The Trade War with China

By Cesar Fernando Lumba

We Americans, especially our government officials, have our heads in the sand when it comes to the raging trade war with China. How could we be at war with China, we ask, when China is one of our biggest trading partners, if not already the biggest?

Yes, the trade war doesn’t seem to make sense on the surface. If we look deeper, however, we realize that the trade war is in fact ongoing and intensifying.

First, look at what happened to our manufacturing. Before China awoke from its deep 500-year slumber, the U.S. was the acknowledged premier manufacturing country in the world – the biggest since the beginning of time.

Now, with hundreds of thousands of our factories having closed down and our manufacturing transferred to China over the past two to three decades, we have slipped to second place. China is the premier manufacturing country.  What Japan and South Korea could not do, China has done.  China has managed to destroy our manufacturing base and rebuild its own – at our expense, and at the expense of Europe, Canada, Japan and Australia.

Strategically, the single most important sector of the American economy just happens to be manufacturing. Recall that in the Second World War, our superiority in manufacturing over Germany and Japan was decisive in winning that war. Now, because China has a bigger manufacturing base, it will have a distinct advantage over us should a military conflict break out between our two countries.

Second, China is dictating the terms of trade between them and us. They tell us what we can and cannot do in their country, and they tell us what they can do in our country.  That is because they have a hybrid economy. On the export side, China is a free economy.  On the import side, it is a managed economy, managed by a communist regime that is wily, cunning and focused on eventual world domination.  Sorry if my plain speak offends anyone, but that is the truth. Because of their hybrid nature, they have a huge advantage over us in the trade war.  And this shows every year and has shown every year for more than two decades now, in our balance of trade..

The balance of trade is the indicator of who is winning the trade war – the war that decides who exports more and who exports less.  And that balance of trade has been won by China for many, many years.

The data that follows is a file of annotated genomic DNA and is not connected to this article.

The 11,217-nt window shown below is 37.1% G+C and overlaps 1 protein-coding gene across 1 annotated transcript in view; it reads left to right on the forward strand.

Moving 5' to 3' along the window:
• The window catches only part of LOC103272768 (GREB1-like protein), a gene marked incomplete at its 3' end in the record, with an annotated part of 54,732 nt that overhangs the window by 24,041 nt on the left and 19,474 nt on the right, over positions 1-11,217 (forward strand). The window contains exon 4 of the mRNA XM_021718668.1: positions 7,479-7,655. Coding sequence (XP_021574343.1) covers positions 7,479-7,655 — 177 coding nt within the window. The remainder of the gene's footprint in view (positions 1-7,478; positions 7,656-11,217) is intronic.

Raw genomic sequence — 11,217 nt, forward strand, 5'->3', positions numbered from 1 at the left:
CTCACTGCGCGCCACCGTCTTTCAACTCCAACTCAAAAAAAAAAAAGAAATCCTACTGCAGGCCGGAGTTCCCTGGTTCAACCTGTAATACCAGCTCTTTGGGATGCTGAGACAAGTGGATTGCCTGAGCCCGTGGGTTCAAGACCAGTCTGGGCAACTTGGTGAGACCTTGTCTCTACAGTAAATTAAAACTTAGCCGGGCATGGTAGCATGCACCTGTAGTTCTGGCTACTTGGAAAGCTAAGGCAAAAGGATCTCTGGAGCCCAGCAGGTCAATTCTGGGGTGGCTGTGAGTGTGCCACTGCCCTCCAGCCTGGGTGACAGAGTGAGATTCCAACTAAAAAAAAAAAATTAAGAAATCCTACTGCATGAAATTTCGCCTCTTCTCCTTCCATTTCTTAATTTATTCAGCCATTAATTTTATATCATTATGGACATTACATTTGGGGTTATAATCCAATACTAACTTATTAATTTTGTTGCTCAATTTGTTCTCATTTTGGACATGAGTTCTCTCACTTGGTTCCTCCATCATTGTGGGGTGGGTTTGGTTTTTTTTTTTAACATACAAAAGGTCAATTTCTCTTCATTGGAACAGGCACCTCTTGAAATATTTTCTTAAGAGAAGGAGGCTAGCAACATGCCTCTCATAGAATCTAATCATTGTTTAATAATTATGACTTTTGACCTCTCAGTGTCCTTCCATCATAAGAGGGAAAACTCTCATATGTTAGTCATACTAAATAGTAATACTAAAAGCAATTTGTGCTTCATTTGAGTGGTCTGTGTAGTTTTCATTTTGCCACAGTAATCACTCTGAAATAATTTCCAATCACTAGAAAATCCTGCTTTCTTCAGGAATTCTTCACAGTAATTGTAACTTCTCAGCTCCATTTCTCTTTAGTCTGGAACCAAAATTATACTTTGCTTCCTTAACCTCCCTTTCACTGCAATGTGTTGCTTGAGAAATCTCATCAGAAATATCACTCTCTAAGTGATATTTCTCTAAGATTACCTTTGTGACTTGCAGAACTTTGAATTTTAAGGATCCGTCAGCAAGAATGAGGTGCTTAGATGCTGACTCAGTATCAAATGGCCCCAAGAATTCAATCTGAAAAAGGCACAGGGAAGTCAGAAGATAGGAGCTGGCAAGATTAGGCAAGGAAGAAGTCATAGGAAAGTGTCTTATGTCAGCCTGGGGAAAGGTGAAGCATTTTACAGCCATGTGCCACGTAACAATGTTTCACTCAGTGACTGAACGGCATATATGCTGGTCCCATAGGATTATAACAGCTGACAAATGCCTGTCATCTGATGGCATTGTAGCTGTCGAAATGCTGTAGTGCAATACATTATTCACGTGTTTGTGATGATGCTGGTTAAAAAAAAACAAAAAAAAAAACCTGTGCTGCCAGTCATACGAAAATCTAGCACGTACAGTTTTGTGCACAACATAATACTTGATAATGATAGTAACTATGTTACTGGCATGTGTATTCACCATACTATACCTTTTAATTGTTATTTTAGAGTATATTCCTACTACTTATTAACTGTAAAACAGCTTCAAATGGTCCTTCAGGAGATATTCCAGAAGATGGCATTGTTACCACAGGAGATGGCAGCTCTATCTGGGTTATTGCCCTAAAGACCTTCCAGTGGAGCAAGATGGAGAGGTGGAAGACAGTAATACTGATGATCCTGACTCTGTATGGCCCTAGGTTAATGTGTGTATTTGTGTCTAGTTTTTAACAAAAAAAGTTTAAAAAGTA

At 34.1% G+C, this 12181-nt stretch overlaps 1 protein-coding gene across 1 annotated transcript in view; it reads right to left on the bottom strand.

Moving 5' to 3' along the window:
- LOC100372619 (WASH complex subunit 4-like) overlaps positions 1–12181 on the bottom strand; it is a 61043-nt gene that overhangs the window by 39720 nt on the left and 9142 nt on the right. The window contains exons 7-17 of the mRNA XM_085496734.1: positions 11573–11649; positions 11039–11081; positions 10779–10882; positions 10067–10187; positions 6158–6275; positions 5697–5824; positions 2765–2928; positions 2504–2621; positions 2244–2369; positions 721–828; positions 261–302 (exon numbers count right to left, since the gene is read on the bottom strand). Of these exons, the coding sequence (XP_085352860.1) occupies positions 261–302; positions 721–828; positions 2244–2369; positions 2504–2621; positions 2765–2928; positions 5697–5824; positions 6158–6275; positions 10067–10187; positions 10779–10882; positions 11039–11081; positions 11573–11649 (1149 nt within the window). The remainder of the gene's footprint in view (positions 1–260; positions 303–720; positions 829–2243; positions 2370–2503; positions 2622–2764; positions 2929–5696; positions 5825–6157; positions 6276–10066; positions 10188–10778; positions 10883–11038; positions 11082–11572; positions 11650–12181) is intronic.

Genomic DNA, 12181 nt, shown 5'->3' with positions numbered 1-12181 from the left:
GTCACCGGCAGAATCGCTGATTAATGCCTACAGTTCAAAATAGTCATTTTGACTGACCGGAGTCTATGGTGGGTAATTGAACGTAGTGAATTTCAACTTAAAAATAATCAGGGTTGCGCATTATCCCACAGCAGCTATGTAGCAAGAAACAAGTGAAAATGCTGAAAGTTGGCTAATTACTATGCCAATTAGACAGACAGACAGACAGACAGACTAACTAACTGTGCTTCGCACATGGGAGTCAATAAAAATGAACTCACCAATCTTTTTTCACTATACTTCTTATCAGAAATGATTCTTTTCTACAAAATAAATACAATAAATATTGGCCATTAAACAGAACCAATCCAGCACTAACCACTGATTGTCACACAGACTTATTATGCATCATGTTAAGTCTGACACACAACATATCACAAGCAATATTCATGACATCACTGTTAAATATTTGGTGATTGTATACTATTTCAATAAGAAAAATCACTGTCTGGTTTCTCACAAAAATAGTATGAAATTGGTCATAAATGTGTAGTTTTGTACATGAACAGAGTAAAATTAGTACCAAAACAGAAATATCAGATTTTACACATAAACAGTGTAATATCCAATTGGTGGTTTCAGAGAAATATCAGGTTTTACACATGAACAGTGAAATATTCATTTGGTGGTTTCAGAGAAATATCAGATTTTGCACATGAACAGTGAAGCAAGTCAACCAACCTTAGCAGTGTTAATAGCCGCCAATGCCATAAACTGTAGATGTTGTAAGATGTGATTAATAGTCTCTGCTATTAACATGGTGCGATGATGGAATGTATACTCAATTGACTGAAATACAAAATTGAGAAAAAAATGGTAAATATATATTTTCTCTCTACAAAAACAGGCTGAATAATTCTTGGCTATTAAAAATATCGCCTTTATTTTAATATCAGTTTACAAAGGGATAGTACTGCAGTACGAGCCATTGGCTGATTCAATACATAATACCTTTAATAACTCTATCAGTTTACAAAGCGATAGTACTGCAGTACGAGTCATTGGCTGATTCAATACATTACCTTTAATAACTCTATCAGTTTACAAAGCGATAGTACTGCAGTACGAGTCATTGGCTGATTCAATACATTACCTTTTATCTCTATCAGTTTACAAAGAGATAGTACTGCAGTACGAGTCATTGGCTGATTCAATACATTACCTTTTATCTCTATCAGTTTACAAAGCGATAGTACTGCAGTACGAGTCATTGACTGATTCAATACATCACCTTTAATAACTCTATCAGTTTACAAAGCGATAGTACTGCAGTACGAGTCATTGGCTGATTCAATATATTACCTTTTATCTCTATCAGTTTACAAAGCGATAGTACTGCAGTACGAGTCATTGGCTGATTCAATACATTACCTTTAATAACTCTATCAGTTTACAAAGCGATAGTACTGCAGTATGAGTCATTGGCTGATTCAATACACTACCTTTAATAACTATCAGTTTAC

In 2012, the balance of trade was 315 billion dollars in favor of China; the following year it was up at 319 billion.  A trade imbalance as large as that is not trade, it is a war with a spectacular winner and a spectacular loser.  Just focus on the winner, friends, don’t even look at the loser.

Third, China has laid claim to 90% of the South China Sea, which on the face of it is a direct challenge to the United States’ ability to navigate the waters in that region of the world.  China is on pace to be able to declare no-fly zones over the South China Sea and demand that all foreign ships must get permission from China in order to sail in that sea, which is becoming the single, most important body of water in the world.  If China wins – and it’s winning – the U.S. will be on the outside looking in in that region of the world.

China is preparing to build a base in the Spratly islands by enlarging the islands that it controls through land reclamation. Pretty soon there will be an airbase that can be militarized. The Spratlys just happen to be close to the Philippines, Malaysia, Vietnam, Indonesia and Taiwan. The potential military threat against those countries is growing, threatening to pull the U.S. into a major confrontation with China in the near future, a confrontation that the U.S. can easily lose because of an overwhelming Chinese presence in the area.

With China dictating to the U.S. in trade, it is also seeking to dictate to us militarily in that part of the world.

We all know that the U.S. owes more than $1 trillion to China through China’s ownership of our treasuries. All that China has to do is call the treasuries and the U.S. economy would go into a tailspin.  China, therefore, has a sword of Damocles over our heads.

Is all lost?  Are we destined to be China’s punching bag in the future?  Are we destined to become the old punch-drunk has-been that China will beat up on?

We cannot and should not think that all is lost. We can fight back by reversing the process that has allowed China to surpass us in manufacturing and which has resulted in the U.S. losing the trade war, which in turn has caused us to lose the financial war, which in turn has caused us to be at a huge disadvantage in the looming military conflict in the Asian-Pacific region.

We must start by bringing some of our manufacturing back to America. Let us build things again.  So what if the products will be more expensive than the Chinese ones?  We know that the quality will be better than the quality of Chinese goods, which break down easily.  Remember the refrigerators, the stereos, the TVs in our bygone era, when those things were built in the U.S.?  Those things lasted a long time.  Nowadays, because they are built in China we have to buy extended warranty contracts because the Chinese products break down so easily.

Finally, let us not be afraid of higher prices.  With Americans working in factories again, more Americans will be making more money and they will be able to afford higher prices.  Recall that in the 1950s, 1960s and 1970s, most of our American-made products were expensive yet we were able to afford them.  Why?  Because we had good, solid manufacturing jobs, jobs that paid us decent wages, not WalMart and McDonalds type jobs.

 

 

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